LEED Green Associate Practice Test 1
1. What does a LEED rating reflect?
a. The cost of a building
b. How green a building is
c. The carbon footprint of a building’s occupants
d. The location of a building
2. How can the proximity of a mass transit system to a building site affect a project?
a. Construction must occur only when the system is not operational
b. Smaller parking areas will be required
c. The building's windows must be designed to shield occupants from noise and vibrations
d. The minimum occupancy rate requirement will be increased
3. Which phase of a construction schedule requires monitoring by a project team leader?
a. The pre-design phase
b. The materials selection phase
c. The construction phase
d. All phases
4. Which of the following is not considered part of a building’s footprint?
a. The restrooms
b. The foundation
c. The parking lot
d. The kitchen area
5. Which of the following building sites is most likely to qualify for LEED certification?
a. A plot of land that has been developed already and is located two miles away from a federally protected wetland
b. An undeveloped swampland that has been flooded several times in the last 100 years
c. An empty meadow which is a few yards away from a stream occupied by trout
d. An undeveloped area several feet away from a river which serves as an important industrial route for local commerce
6. How many credits are needed for a LEED Silver Rating?
7. Which of the following is considered a hard cost?
c. Fees for building permits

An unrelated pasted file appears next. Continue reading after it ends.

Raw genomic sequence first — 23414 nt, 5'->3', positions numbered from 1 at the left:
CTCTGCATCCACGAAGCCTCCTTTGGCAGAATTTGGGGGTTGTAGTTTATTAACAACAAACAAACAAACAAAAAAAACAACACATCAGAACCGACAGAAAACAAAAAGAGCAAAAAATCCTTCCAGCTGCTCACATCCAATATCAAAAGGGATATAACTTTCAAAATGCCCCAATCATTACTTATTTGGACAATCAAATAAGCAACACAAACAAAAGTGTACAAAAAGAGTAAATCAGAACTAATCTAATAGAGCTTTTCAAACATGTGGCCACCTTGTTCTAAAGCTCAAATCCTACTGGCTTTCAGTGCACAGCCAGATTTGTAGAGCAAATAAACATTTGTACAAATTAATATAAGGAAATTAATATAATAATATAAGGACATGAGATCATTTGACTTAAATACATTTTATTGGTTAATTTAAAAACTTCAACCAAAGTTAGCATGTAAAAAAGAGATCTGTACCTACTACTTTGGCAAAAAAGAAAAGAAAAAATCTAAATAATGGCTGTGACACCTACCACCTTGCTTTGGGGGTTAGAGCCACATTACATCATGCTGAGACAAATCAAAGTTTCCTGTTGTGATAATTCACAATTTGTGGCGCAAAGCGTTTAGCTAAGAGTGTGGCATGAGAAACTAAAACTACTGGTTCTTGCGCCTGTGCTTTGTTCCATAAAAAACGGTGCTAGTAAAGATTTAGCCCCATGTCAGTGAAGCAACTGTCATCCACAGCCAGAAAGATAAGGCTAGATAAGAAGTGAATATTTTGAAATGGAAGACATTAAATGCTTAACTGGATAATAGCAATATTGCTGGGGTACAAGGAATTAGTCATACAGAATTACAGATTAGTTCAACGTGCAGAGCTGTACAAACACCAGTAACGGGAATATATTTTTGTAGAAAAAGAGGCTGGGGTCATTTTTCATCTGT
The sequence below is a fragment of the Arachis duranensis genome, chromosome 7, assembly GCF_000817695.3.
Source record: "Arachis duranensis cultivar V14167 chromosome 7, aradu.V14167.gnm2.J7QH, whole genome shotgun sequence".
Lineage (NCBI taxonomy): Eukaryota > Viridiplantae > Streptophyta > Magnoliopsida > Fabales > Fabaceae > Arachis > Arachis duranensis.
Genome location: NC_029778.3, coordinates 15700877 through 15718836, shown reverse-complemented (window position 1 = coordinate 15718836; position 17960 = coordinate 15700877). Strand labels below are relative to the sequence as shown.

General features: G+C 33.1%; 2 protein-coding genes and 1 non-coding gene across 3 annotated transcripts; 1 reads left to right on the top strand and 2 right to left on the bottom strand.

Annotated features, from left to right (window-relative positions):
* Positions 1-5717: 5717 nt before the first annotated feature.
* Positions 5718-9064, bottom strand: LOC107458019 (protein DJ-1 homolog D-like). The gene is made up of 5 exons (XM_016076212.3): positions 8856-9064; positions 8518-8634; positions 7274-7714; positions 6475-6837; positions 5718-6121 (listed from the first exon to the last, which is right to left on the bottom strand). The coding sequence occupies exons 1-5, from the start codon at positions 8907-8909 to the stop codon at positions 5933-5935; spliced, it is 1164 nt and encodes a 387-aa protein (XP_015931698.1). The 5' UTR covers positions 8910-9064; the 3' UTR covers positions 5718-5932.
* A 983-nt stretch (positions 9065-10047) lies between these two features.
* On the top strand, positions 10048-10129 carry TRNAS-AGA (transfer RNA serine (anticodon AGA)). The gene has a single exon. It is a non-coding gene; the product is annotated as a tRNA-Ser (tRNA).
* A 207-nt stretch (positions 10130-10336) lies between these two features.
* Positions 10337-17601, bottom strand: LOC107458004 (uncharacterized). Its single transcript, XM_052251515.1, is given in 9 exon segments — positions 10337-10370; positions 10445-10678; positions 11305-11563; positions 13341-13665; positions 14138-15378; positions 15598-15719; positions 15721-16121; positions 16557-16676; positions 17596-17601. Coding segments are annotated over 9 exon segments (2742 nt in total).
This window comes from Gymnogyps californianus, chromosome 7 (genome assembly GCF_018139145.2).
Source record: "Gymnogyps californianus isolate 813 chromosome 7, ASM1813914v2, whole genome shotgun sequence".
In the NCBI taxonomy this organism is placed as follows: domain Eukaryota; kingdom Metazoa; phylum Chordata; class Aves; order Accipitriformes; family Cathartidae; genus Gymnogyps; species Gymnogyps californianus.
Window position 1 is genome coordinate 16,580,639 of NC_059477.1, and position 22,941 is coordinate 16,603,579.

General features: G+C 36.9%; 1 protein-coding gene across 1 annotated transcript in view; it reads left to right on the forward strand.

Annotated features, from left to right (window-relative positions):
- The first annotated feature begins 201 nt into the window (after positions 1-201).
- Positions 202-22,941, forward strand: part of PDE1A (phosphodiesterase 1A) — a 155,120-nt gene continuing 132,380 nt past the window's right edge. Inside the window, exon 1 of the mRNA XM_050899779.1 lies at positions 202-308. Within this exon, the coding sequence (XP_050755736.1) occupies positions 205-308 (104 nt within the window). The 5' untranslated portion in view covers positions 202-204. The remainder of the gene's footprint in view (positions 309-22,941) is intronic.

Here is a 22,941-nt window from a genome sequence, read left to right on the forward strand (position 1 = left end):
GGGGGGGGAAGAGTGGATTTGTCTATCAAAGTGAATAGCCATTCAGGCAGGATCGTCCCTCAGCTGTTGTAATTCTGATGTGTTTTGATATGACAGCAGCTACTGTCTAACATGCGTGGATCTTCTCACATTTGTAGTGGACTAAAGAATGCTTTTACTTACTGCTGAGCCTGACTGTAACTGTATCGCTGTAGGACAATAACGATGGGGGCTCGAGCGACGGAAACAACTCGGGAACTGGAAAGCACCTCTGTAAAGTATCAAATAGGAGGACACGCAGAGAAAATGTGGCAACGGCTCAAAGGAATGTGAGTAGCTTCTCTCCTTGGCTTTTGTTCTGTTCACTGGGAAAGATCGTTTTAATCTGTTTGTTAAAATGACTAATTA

8. Who develops the LEED professional credentialing tests?
a. The GCBI
b. The DOE
c. The AIA
d. The USGBC
9. Which entity works to advance Energy Security?
a. The Department of Energy
b. The Environmental Protection Agency
c. The Green Building Certification Institute
d. The United States Green Building Council
10. How might using green building practices in home construction make a building more marketable?
a. By earning a LEED Gold Rating
b. By reducing pollution during the construction phase and avoiding fines
c. By relying on existing transportation infrastructure and reducing the commuting costs for occupants
d. By reducing the energy use and operating costs of the home
Answers and Explanations
1. B: LEED stands for Leadership in Energy and Environmental Design, and is a system for rating how green a building is. Although LEED ratings can be affected by factors such as carbon footprints and how a building relates to the site, a LEED score takes many other elements of a building into account. A LEED rating can affect a building’s value, but LEED scores do not reflect a building’s cost.
2. B: LEED encourages building near existing infrastructure, including mass transit systems, in order to provide alternatives to driving, which is a more significant source of pollution and noise than most mass transit systems. A key benefit of proximity to mass transit is that it will decrease the amount of parking needed for a project. Maximum occupancy rates, however, will generally not be affected by transit issues.